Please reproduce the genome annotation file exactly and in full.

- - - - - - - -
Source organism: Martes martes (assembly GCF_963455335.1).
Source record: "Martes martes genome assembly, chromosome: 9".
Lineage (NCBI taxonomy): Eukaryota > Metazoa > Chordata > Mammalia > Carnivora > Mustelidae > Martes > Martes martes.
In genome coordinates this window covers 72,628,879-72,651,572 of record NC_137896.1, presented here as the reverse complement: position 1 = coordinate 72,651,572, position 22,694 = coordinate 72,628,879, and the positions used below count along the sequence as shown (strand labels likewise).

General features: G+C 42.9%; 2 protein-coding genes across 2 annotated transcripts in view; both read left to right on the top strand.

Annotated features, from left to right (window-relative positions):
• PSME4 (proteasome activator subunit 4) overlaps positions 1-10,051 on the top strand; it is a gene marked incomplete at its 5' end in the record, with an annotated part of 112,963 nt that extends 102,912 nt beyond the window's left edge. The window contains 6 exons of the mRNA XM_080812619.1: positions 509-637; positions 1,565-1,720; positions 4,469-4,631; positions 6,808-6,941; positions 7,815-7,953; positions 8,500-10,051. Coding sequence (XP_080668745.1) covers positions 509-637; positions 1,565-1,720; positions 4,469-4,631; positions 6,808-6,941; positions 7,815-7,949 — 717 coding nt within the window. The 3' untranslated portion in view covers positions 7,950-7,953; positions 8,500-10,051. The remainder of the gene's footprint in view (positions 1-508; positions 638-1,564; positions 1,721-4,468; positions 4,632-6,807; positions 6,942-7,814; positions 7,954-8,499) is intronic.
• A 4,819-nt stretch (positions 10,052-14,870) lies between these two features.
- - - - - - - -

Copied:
Source organism: Martes martes (assembly GCF_963455335.1).
Source record: "Martes martes genome assembly, chromosome: 9".
Lineage (NCBI taxonomy): Eukaryota > Metazoa > Chordata > Mammalia > Carnivora > Mustelidae > Martes > Martes martes.
In genome coordinates this window covers 72,628,879-72,651,572 of record NC_137896.1, presented here as the reverse complement: position 1 = coordinate 72,651,572, position 22,694 = coordinate 72,628,879, and the positions used below count along the sequence as shown (strand labels likewise).

General features: G+C 42.9%; 2 protein-coding genes across 2 annotated transcripts in view; both read left to right on the top strand.

Annotated features, from left to right (window-relative positions):
• PSME4 (proteasome activator subunit 4) overlaps positions 1-10,051 on the top strand; it is a gene marked incomplete at its 5' end in the record, with an annotated part of 112,963 nt that extends 102,912 nt beyond the window's left edge. The window contains 6 exons of the mRNA XM_080812619.1: positions 509-637; positions 1,565-1,720; positions 4,469-4,631; positions 6,808-6,941; positions 7,815-7,953; positions 8,500-10,051. Coding sequence (XP_080668745.1) covers positions 509-637; positions 1,565-1,720; positions 4,469-4,631; positions 6,808-6,941; positions 7,815-7,949 — 717 coding nt within the window. The 3' untranslated portion in view covers positions 7,950-7,953; positions 8,500-10,051. The remainder of the gene's footprint in view (positions 1-508; positions 638-1,564; positions 1,721-4,468; positions 4,632-6,807; positions 6,942-7,814; positions 7,954-8,499) is intronic.
• A 4,819-nt stretch (positions 10,052-14,870) lies between these two features.